Health Effects: Saponins, lignans and lectins are probably responsible for the observed anti-inflammatory, hypotensive, diuretic, molluscidal, spermicidal and abortive effects. The lectins and saponins are quite toxic, especially when applied by injection. The health properties need to be evaluated by clinical studies.

Status: Traditional health; formerly Pharm.
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Frances
ZIN: 514616 - Poke Root (Pokeweed) Powder  Verified Purchase
Reviewed in the United States on May 21, 2019.
  Great
Denise
ZIN: 514623 - Poke Root (Pokeweed) - Salve Ointment  Verified Purchase
Reviewed in the United States on April 20, 2019.
  happy
Mario
ZIN: 514616 - Poke Root (Pokeweed) Powder  Verified Purchase
Reviewed in the United States on July 12, 2018.
  Works Great!
Rita
ZIN: 514621 - Poke Root (Pokeweed) Tea  Verified Purchase
Reviewed in the United States on April 16, 2018.
  Good
Erika
ZIN: 523961 - Poke Root (Pokeweed) Glycerite Liquid Extract (1:5)  Verified Purchase
Reviewed in the United States on February 14, 2018.
  Satisfied
MELVYN
ZIN: 523961 - Poke Root (Pokeweed) Glycerite Liquid Extract (1:5)  Verified Purchase
Reviewed in the United States on November 30, 2017.
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Aleksandar
ZIN: 523962 - Poke Root (Pokeweed) Glycerite Liquid Extract (1:5)  Verified Purchase
Reviewed in the United States on July 28, 2017.
  Works as hoped
Michael
ZIN: 514619 - Poke Root (Pokeweed) Tea (Loose)  Verified Purchase
Reviewed in the United States on December 7, 2015.
  Good job!
Marcia
ZIN: 514622 - Poke Root (Pokeweed) Cream  Verified Purchase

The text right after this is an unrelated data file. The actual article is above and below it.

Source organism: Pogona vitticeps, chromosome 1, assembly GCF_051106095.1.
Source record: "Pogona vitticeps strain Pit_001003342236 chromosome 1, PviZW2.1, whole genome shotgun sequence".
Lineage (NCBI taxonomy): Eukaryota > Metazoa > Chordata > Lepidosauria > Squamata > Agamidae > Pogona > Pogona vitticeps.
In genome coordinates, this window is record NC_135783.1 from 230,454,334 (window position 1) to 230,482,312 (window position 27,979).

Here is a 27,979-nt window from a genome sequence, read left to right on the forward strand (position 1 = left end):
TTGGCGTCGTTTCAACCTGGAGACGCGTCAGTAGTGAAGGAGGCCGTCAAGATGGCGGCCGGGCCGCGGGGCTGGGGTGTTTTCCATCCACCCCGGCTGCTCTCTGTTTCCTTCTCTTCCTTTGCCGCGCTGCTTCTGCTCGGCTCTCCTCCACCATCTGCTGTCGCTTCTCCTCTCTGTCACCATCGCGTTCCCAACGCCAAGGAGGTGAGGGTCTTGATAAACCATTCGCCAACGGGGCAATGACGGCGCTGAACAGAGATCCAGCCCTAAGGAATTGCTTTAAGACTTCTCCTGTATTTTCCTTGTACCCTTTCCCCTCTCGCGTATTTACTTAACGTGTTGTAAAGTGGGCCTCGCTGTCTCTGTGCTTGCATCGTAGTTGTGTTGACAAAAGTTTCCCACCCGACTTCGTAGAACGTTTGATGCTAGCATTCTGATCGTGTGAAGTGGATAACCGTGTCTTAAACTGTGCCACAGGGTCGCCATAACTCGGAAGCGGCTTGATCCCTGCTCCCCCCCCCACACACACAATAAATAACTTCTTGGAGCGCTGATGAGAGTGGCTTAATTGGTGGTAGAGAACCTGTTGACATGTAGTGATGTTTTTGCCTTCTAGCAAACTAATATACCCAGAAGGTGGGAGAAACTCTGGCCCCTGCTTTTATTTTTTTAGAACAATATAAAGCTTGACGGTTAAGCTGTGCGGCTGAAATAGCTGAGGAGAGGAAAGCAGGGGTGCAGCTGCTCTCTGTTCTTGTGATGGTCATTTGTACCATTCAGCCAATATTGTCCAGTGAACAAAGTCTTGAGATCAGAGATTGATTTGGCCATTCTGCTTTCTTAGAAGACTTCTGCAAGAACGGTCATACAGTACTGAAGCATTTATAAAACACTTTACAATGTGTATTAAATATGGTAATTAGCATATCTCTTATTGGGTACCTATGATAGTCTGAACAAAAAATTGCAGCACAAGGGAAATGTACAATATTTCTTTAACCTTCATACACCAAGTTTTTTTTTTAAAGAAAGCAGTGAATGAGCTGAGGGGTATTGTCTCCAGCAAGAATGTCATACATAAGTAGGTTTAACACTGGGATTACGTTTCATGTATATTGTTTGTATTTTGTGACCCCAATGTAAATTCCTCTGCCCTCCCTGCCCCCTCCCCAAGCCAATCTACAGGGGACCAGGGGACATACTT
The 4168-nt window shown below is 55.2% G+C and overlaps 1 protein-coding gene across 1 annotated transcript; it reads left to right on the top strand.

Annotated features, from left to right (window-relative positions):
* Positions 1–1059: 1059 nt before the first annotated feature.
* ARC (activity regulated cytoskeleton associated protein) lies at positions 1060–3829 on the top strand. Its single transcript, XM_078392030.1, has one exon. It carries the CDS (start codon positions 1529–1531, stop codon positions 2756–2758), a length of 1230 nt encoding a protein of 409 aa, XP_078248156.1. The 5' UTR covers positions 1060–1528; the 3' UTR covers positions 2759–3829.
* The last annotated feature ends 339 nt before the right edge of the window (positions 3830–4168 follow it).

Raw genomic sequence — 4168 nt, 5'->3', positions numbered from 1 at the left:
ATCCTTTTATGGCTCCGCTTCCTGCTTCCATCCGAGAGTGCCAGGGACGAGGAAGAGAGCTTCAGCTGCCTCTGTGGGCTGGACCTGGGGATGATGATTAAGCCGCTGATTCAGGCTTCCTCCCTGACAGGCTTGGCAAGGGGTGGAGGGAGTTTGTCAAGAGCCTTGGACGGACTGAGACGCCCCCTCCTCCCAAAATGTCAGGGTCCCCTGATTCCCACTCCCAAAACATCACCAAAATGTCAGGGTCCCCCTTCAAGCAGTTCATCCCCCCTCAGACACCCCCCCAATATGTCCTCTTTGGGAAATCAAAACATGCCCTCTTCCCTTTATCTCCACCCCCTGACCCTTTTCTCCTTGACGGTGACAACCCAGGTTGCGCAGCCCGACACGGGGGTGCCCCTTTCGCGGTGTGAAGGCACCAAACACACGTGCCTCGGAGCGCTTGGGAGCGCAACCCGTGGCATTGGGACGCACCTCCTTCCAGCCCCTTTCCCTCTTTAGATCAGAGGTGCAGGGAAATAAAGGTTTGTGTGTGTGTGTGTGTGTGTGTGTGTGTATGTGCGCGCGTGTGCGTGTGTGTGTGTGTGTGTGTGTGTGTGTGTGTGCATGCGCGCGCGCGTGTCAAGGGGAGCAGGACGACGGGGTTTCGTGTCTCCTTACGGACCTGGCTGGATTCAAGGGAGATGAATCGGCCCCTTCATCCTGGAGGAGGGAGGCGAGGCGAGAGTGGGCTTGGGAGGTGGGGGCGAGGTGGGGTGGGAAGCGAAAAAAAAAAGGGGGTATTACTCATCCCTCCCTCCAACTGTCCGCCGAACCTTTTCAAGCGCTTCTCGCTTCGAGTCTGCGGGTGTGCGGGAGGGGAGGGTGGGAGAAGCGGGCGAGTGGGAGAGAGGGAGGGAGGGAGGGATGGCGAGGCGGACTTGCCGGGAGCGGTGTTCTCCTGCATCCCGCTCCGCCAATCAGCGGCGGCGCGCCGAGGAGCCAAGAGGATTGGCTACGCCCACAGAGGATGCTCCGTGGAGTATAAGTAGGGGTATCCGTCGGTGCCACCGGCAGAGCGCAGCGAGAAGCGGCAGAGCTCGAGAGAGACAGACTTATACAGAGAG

Reviewed in the United States on December 18, 2014.
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M
ZIN: 514615 - Poke Root (Pokeweed) - 450 mg  Verified Purchase
Reviewed in the United States on September 10, 2014.
  Good job
scott
ZIN: 514622 - Poke Root (Pokeweed) Cream  Verified Purchase
Reviewed in the United States on June 26, 2012.
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Dana
ZIN: 514618 - Poke Root (Pokeweed) Tea (Loose)  Verified Purchase
Reviewed in the United States on August 11, 2010.
  quality
Eric
ZIN: 523975 - Poke Root (Pokeweed) Glycerite Liquid Extract (1:5)  Verified Purchase
Reviewed in the United States on June 1, 2010.
  Quality product
Sandra
ZIN: 407411 - Poke Root (Pokeweed) - Glycerite Liquid Extract (1:5)  Verified Purchase
Reviewed in the United States on September 18, 2009.
  happy
michael
ZIN: 514619 - Poke Root (Pokeweed) Tea (Loose)  Verified Purchase
Reviewed in the United States on August 28, 2007.
  Terrific!
Alice
ZIN: 523976 - Poke Root (Pokeweed) Glycerite Liquid Extract (1:5)  Verified Purchase
Reviewed in the United States on November 30, 2006.
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wanda
ZIN: 514620 - Poke Root (Pokeweed) Tea  Verified Purchase
Reviewed in the United States on October 22, 2005.
  thanks
Oleeta
ZIN: 523976 - Poke Root (Pokeweed) Glycerite Liquid Extract (1:5)  Verified Purchase
Reviewed in the United States on December 6, 2003.
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Sarah
ZIN: 407411 - Poke Root (Pokeweed) - Glycerite Liquid Extract (1:5)  Verified Purchase
Reviewed in the United States on November 7, 2003.
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Ava
ZIN: 407411 - Poke Root (Pokeweed) - Glycerite Liquid Extract (1:5)  Verified Purchase
Reviewed in the United States on June 15, 2003.
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Stephen
ZIN: 514617 - Poke Root (Pokeweed) Powder  Verified Purchase